The Gospel reading of today, John 6:51-58, in a Eucharistic context points to bread as the flesh of Christ, the wine as the blood of Christ the source of life. Today’s gospel contrast Christ with the material manna the Israelite ate in the desert. The wilderness’ manna did not stop the Israelites from dying in the wilderness nor from further hunger.   But whoever receives the sacrament of the new covenant, and participate in the blood and the body of Christ is not only blessed (1 Cor 10:16-17), but will live forever.

Two things that we could learn from today’s solemnity, enveloped in the metaphors of bread and wine, expressed in the readings include the facts that: (1) there are still all kinds of hunger in the world- material and spiritual, in all parts of the world- Africa, Asia, Europe, Americas etc. There still, many today, who cannot afford daily nor weekly bread. The world must work hard to bridge the gap between the rich and the poor, the powerful and the weak, recently articulated in Pope Francis’ Evangelii Gaudium; (2) human beings do not live by materialism, secularism or on their human preconception of divine revelation alone.  Ordinarily bread are not enough.

 But, rather, in Jesus who is the source life, through   his gifts of words and sacrament. We live by his gospel values of prayer, unity, forgiveness, humility, charity, mercy, kindness, righteousness, compassion, being presence for one another, listening to one another, and selfless love, need to be reread, preach, and appreciated from the pages of the scriptures. Believers must also endeavor to put into daily and constant practice Jesus’ values, words, participation in the sacraments, and teachings as whole. This is the life- giving bread needed to sustain us, and heal our broken world, today.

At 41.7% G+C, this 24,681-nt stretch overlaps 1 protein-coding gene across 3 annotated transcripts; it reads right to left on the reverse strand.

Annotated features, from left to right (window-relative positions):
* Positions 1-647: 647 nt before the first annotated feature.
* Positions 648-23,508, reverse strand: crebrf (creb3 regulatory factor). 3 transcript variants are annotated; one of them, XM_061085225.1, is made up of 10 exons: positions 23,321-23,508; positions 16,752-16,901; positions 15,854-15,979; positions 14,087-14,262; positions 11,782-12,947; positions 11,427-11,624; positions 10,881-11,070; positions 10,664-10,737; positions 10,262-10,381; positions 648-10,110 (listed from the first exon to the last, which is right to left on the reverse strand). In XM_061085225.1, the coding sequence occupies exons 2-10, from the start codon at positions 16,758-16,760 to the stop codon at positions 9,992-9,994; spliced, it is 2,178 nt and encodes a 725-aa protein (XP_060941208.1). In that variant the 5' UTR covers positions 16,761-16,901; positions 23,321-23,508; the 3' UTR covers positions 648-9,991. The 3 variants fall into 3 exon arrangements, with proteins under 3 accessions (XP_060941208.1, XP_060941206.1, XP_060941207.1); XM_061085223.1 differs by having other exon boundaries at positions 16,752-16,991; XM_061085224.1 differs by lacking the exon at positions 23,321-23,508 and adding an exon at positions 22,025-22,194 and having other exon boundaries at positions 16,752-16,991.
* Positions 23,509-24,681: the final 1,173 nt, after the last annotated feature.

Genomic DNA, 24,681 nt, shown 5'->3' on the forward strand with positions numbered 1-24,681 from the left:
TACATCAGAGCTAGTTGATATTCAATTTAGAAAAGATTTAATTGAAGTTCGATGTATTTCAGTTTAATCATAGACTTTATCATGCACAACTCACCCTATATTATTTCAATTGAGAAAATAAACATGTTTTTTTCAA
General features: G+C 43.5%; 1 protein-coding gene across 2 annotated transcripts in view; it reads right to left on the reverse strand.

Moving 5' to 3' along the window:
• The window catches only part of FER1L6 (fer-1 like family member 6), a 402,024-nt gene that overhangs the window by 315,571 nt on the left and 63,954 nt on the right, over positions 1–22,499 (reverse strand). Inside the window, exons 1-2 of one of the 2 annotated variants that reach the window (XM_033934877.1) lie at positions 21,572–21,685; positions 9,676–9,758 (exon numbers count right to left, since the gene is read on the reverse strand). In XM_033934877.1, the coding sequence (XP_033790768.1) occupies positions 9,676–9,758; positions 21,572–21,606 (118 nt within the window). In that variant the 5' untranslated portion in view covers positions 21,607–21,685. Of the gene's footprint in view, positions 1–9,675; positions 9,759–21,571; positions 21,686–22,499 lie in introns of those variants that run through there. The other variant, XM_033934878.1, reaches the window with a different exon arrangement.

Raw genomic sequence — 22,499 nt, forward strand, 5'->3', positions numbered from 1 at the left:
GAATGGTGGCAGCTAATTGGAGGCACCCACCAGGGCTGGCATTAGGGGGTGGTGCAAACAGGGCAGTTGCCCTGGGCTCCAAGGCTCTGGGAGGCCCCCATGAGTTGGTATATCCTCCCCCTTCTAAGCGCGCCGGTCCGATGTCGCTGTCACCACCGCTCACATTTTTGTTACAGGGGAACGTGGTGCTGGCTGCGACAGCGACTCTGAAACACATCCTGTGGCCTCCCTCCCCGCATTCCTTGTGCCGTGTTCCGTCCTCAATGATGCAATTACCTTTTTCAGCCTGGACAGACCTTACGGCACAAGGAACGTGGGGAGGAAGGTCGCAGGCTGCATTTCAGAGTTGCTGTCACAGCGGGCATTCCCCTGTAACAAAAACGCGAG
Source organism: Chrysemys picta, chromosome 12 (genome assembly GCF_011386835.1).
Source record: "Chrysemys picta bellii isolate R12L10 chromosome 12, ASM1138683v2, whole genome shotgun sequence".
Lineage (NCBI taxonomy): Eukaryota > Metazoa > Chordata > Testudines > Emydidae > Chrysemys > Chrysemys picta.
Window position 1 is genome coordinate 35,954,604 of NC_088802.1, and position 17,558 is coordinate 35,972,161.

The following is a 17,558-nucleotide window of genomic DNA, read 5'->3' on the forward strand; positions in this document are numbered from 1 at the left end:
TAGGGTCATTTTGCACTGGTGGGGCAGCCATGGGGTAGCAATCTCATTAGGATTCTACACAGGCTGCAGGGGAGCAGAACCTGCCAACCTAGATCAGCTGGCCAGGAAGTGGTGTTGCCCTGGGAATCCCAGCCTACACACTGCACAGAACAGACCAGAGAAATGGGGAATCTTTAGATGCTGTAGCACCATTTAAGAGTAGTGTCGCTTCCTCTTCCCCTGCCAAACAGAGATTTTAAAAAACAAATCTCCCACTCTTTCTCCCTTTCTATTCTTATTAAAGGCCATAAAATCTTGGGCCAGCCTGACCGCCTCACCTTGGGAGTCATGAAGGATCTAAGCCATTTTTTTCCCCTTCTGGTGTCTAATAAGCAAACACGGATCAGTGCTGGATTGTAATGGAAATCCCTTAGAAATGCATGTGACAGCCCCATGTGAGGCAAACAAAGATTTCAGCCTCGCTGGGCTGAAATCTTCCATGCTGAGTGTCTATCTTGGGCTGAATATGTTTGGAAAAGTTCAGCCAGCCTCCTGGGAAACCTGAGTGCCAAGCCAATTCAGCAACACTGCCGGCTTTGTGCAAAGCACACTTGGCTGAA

Saturday, June 14, 2014

Homily (2) the Solemnity of the Most Holy Trinity Year A: Michael U. Udoekpo

Homily (2) the Solemnity of the Most Holy Trinity Year A: Michael U. Udoekpo
Readings: Exod 34:4b-6, 8-9; Dan 3:52-55; 2 Cor 13:11-13 and John 3:16-18

Three persons in the God who saves

After the Pentecost three Solemnities are celebrated in quick successions:  the Holy Trinity, the Body of Christ and the Solemnity of the Sacred Heart of Jesus. The Mystery of the Most Holy Trinity, three persons in one God which we celebrate today, is the central mystery of our Christian faith. And this occurs also on the day we celebrate Father’s Day here in the United States.

Preaching on this mystery could be very challenging to preachers and to all of us Christians. Sometimes this apparent difficulties can lead many preachers to digress into endless stories or to simply go back to the notes they took in their theology class on the Doctrine of the most Trinity.
But keeping to the boundaries of the Scriptures readings of today, what we celebrate today is the mystery of love, the mystery of hope, unity, peace, the power of forgiveness and revelation of God’s infinite love and mercy.